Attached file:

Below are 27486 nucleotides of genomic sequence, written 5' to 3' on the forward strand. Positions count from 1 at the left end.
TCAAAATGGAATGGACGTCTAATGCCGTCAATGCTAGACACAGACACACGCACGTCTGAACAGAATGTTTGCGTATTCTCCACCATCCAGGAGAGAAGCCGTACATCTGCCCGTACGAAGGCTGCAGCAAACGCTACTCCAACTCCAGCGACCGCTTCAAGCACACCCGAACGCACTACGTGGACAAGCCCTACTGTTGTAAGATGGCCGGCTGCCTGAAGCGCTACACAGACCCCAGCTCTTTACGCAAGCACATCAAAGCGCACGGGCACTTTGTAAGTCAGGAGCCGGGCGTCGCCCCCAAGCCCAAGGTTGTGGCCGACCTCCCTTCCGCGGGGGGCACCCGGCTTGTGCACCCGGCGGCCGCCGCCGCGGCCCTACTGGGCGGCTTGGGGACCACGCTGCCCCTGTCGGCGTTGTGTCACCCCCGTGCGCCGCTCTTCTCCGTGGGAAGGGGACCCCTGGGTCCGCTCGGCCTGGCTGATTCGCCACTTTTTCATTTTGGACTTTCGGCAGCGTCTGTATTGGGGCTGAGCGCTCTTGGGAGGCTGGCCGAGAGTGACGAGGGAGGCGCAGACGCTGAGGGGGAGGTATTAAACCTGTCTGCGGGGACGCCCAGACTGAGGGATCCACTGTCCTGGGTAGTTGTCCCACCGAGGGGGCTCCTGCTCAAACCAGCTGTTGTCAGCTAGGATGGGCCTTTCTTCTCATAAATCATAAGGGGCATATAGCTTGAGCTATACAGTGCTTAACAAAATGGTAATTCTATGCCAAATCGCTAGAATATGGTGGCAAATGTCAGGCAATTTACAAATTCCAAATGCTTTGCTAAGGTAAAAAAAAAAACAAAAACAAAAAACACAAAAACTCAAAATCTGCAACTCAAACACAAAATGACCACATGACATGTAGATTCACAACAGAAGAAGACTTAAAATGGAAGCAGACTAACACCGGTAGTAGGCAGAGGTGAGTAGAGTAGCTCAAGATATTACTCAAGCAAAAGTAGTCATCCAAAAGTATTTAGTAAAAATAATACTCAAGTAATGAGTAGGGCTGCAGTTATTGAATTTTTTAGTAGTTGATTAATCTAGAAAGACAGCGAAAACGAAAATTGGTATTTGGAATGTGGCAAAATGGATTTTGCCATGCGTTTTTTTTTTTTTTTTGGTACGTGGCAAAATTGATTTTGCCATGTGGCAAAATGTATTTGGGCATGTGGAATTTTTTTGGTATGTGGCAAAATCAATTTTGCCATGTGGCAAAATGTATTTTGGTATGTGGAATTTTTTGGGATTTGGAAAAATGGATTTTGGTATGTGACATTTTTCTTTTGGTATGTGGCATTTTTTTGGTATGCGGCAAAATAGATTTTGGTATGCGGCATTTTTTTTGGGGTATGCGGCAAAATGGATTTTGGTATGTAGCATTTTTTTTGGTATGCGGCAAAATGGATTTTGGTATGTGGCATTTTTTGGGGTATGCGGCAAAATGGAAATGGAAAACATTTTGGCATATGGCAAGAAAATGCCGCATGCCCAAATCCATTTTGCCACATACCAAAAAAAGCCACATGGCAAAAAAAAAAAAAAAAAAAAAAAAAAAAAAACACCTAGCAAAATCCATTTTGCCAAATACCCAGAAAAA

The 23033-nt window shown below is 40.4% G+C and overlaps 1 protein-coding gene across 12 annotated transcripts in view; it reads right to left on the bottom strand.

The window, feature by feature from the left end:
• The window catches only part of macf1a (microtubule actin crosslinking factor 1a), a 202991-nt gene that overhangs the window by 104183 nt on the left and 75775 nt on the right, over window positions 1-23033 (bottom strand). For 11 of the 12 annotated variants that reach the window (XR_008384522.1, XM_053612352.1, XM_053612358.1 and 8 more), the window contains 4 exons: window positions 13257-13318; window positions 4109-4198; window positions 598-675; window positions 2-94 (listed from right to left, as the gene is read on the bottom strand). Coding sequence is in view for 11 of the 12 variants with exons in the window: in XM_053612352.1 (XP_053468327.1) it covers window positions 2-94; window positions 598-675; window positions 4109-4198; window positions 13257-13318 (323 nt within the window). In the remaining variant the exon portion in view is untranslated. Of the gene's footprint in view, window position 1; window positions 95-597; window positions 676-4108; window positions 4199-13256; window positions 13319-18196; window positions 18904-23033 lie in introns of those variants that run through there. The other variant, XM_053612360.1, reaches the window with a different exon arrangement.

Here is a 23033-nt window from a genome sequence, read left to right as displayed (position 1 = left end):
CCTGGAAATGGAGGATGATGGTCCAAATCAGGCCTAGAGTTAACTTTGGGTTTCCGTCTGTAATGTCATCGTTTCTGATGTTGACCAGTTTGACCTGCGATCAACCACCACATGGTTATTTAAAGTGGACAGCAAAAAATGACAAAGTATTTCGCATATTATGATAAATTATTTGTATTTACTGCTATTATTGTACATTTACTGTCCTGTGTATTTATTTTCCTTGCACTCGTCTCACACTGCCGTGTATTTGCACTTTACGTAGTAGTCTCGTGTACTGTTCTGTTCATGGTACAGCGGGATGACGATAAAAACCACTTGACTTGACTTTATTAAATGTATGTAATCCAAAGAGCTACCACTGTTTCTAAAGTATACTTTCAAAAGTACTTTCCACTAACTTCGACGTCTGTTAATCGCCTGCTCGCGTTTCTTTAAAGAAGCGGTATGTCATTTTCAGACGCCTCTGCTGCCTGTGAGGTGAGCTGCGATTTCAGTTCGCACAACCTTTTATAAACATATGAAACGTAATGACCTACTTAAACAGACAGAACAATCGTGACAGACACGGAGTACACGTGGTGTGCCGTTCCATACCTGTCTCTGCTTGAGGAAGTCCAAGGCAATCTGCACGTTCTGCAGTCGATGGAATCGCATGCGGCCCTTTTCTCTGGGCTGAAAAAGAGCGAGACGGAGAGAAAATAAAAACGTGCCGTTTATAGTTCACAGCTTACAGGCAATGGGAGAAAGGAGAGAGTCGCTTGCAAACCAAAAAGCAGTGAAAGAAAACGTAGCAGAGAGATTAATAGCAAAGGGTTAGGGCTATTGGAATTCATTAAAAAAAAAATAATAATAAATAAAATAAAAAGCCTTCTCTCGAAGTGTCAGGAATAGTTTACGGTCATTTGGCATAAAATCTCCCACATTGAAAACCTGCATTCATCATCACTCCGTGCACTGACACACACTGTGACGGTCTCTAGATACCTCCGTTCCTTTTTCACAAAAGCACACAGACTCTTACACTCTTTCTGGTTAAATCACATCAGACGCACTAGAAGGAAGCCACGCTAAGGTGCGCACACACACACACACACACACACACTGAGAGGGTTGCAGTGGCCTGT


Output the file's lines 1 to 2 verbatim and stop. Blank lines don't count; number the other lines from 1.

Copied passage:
Below are 27486 nucleotides of genomic sequence, written 5' to 3' on the forward strand. Positions count from 1 at the left end.
TCAAAATGGAATGGACGTCTAATGCCGTCAATGCTAGACACAGACACACGCACGTCTGAACAGAATGTTTGCGTATTCTCCACCATCCAGGAGAGAAGCCGTACATCTGCCCGTACGAAGGCTGCAGCAAACGCTACTCCAACTCCAGCGACCGCTTCAAGCACACCCGAACGCACTACGTGGACAAGCCCTACTGTTGTAAGATGGCCGGCTGCCTGAAGCGCTACACAGACCCCAGCTCTTTACGCAAGCACATCAAAGCGCACGGGCACTTTGTAAGTCAGGAGCCGGGCGTCGCCCCCAAGCCCAAGGTTGTGGCCGACCTCCCTTCCGCGGGGGGCACCCGGCTTGTGCACCCGGCGGCCGCCGCCGCGGCCCTACTGGGCGGCTTGGGGACCACGCTGCCCCTGTCGGCGTTGTGTCACCCCCGTGCGCCGCTCTTCTCCGTGGGAAGGGGACCCCTGGGTCCGCTCGGCCTGGCTGATTCGCCACTTTTTCATTTTGGACTTTCGGCAGCGTCTGTATTGGGGCTGAGCGCTCTTGGGAGGCTGGCCGAGAGTGACGAGGGAGGCGCAGACGCTGAGGGGGAGGTATTAAACCTGTCTGCGGGGACGCCCAGACTGAGGGATCCACTGTCCTGGGTAGTTGTCCCACCGAGGGGGCTCCTGCTCAAACCAGCTGTTGTCAGCTAGGATGGGCCTTTCTTCTCATAAATCATAAGGGGCATATAGCTTGAGCTATACAGTGCTTAACAAAATGGTAATTCTATGCCAAATCGCTAGAATATGGTGGCAAATGTCAGGCAATTTACAAATTCCAAATGCTTTGCTAAGGTAAAAAAAAAAACAAAAACAAAAAACACAAAAACTCAAAATCTGCAACTCAAACACAAAATGACCACATGACATGTAGATTCACAACAGAAGAAGACTTAAAATGGAAGCAGACTAACACCGGTAGTAGGCAGAGGTGAGTAGAGTAGCTCAAGATATTACTCAAGCAAAAGTAGTCATCCAAAAGTATTTAGTAAAAATAATACTCAAGTAATGAGTAGGGCTGCAGTTATTGAATTTTTTAGTAGTTGATTAATCTAGAAAGACAGCGAAAACGAAAATTGGTATTTGGAATGTGGCAAAATGGATTTTGCCATGCGTTTTTTTTTTTTTTTTGGTACGTGGCAAAATTGATTTTGCCATGTGGCAAAATGTATTTGGGCATGTGGAATTTTTTTGGTATGTGGCAAAATCAATTTTGCCATGTGGCAAAATGTATTTTGGTATGTGGAATTTTTTGGGATTTGGAAAAATGGATTTTGGTATGTGACATTTTTCTTTTGGTATGTGGCATTTTTTTGGTATGCGGCAAAATAGATTTTGGTATGCGGCATTTTTTTTGGGGTATGCGGCAAAATGGATTTTGGTATGTAGCATTTTTTTTGGTATGCGGCAAAATGGATTTTGGTATGTGGCATTTTTTGGGGTATGCGGCAAAATGGAAATGGAAAACATTTTGGCATATGGCAAGAAAATGCCGCATGCCCAAATCCATTTTGCCACATACCAAAAAAAGCCACATGGCAAAAAAAAAAAAAAAAAAAAAAAAAAAAAAACACCTAGCAAAATCCATTTTGCCAAATACCCAGAAAAA